BYU-Pathway Worldwide Inauguration
"Patterned After the House of the Lord"
March 10, 2022
Thank you, Elder Holland and President Oaks. In the October 1985 General Conference, President Gordon B. Hinckley, who was then serving as a counselor in the First Presidency, said the following: “I am driven by two resolutions. The first is to serve the Lord to the very best of my ability…. The second is to serve His chosen prophet…. I consider these to be sacred and binding obligations and more important than all other considerations.”
I want the Church Board of Education to know that I too am driven by these resolutions, as are all who serve at BYU-Pathway Worldwide. To our colleagues at BYU-Idaho, Ensign College, and Seminaries and Institutes of Religion, with whom we partner for instructors, curriculum, and accredited credentials, please know of our gratitude for our partnerships with you. We recognize the vital role you play in serving our joint students. We are also very grateful for our burgeoning partnership with BYU–Hawaii, which helps students from Oceania and the Pacific Rim to meet the entrance requirements for BYU-Hawaii. The divine pattern of learning Now as we prepare to consider the future of BYU-Pathway Worldwide, it is essential to recognize that, in God’s kingdom on the earth, it is in the House of the Lord, the holy temples, that we find the divine pattern for education and learning.
This pattern includes:
and will “teach [us] all things that are expedient for [us].”
The Holy Ghost gives us access to God’s power so that we can accomplish our goals and serve others. And, because He is a member of the Godhead, having the Holy Ghost in our lives is both practice as well as cleansing
preparation for becoming like God the Father and His Son, Jesus Christ, and dwelling in Their presence. Becoming like God is, in fact, the ultimate purpose of education. It is not surprising then that section 97 of the Doctrine and Covenants, which is about the House of the Lord and building Zion, begins with a message to those who “are truly humble and are seeking diligently to learn wisdom and to find truth.”
The Lord goes on to address the “school in Zion,”
promising its students that if they will have honest and broken hearts, contrite spirits, and observe their covenants by sacrifice, they will bring forth “much precious fruit.”
The Lord then discusses the need to build a temple. As is suggested in this section, a school in Zion should prepare its students to enter into and keep the covenants they make in the House of the Lord. Finally, this section ends with instructions, which suggest that both a school and a temple may be necessary for building Zion. The Lord has said that He “will give [us] a pattern in all things, that [we] may not be deceived.”
Like its sister Church Educational System (CES) institutions, BYU-Pathway must “be a school in Zion”
and, to borrow a phrase from Elder Jeffrey R. Holland, “a legitimate academic [and, I would add, spiritual] descendant of the School of the Prophets.”
BYU-Pathway’s employees, service missionaries, other volunteers, students, and partners must use the educational pattern provided by the House of the Lord in all we do. If we ever stray from using that pattern,
we will find ourselves in trouble as an institution. Building disciple leaders of Jesus Christ With the temple as our standard and Zion as our goal, I want to discuss what we must do to fulfill BYU-Pathway’s mission and strategy. BYU-Pathway’s mission is to develop disciples of Jesus Christ who are leaders in their homes, the Church, and their communities. In a recent BYU-Pathway devotional, President Dallin H. Oaks described these leaders as “self-reliant servants of Jesus Christ and [their] fellowmen.”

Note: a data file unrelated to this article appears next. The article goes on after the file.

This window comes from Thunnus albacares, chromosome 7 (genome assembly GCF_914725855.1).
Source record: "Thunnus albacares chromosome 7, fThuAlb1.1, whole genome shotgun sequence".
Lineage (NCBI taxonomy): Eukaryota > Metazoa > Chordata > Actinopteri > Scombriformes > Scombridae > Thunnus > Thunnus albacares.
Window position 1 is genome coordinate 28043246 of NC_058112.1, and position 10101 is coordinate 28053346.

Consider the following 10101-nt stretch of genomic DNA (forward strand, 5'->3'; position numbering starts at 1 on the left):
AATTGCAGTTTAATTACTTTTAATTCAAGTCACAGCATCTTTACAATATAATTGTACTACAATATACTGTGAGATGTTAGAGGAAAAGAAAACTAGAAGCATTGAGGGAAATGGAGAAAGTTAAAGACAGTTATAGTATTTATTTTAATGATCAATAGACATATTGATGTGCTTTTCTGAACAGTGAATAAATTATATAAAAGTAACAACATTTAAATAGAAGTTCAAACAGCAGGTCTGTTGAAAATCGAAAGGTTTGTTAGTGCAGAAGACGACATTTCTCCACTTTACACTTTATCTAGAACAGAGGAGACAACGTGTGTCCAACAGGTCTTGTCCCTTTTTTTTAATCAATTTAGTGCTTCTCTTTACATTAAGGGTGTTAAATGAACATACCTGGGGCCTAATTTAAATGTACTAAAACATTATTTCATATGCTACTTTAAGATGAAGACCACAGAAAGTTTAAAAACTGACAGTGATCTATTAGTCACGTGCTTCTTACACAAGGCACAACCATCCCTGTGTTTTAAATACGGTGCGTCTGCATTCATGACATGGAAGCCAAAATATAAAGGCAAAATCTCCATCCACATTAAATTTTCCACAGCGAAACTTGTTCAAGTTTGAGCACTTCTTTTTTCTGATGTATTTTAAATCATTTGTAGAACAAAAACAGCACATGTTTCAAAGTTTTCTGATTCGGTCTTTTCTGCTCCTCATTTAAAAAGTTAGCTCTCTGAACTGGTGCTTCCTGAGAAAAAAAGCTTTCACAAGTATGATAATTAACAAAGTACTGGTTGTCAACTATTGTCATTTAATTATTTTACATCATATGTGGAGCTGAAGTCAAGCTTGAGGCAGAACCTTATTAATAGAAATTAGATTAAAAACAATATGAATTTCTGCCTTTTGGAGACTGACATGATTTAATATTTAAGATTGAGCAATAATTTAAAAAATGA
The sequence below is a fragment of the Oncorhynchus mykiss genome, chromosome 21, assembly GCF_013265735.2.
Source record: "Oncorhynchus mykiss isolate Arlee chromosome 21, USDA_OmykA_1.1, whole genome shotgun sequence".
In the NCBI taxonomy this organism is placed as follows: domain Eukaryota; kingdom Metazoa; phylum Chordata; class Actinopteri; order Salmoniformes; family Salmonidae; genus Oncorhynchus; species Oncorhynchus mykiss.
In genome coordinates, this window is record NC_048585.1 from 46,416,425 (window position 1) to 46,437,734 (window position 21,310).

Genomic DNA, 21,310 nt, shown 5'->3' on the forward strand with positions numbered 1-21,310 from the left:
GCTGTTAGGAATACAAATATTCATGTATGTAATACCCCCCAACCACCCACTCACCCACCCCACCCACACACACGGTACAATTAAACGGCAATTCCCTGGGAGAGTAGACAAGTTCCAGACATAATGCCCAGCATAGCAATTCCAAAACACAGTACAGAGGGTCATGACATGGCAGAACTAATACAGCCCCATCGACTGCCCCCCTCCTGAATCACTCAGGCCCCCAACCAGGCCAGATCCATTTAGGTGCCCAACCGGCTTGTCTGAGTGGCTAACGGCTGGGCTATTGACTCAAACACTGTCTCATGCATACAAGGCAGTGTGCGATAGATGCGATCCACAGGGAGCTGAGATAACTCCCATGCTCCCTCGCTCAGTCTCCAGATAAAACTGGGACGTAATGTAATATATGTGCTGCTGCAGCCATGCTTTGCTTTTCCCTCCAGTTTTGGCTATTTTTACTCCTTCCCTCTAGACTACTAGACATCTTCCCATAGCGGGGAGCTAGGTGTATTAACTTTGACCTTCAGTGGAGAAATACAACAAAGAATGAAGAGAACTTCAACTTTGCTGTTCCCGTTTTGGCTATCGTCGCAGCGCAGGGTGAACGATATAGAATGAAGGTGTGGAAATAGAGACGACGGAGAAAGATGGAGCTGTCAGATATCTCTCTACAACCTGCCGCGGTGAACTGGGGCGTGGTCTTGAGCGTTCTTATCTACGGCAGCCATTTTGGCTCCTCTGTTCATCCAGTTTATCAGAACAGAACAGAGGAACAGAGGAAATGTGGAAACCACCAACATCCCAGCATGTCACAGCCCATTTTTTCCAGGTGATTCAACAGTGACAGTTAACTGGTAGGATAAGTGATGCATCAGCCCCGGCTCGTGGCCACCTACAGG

These leaders must seek to follow the example of Jesus Christ, of Whom it is written: “He doeth not anything save it be for the benefit of the world; for he loveth the world, even that he layeth down his own life that he may draw all men unto him.”
In other words, the disciple leaders BYU-Pathway and its partners seek to develop must not be concerned about position or prominence. Rather they must lead using the pattern set forth in Doctrine and Covenants 121: No power or influence can or ought to be maintained by virtue of the priesthood, only by persuasion, by long-suffering, by gentleness and meekness, and by love unfeigned; By kindness, and pure knowledge, which shall greatly enlarge the soul without hypocrisy, and without guile — Reproving betimes with sharpness, when moved upon by the Holy Ghost; and then showing forth afterwards an increase of love toward him whom thou hast reproved, lest he esteem thee to be his enemy; That he may know that thy faithfulness is stronger than the cords of death. Let thy bowels also be full of charity towards all men, and to the household of faith, and let virtue garnish thy thoughts unceasingly….
If we do our jobs well, the righteousness and truth that our students embody will cause those they serve to follow our students’ lead without regard to our students’ callings or positions. This will lead to lasting change among those our students influence.
BYU-Pathway and its partners can only build these types of leaders as we help them bring the Holy Ghost into their lives. We do this by focusing our students on Jesus Christ, emphasizing the need to make and keep sacred covenants, especially in the House of the Lord; teaching pure truth in the context of the plan of salvation; helping students to apply those truths; and providing opportunities for service. We must also assist these future disciple leaders to be self-reliant. Serving the “hidden many” BYU-Pathway Worldwide’s strategy is to serve those who have not traditionally had access to higher education, the “hidden many,” and to do so wherever The Church of Jesus Christ of Latter-day Saints is organized.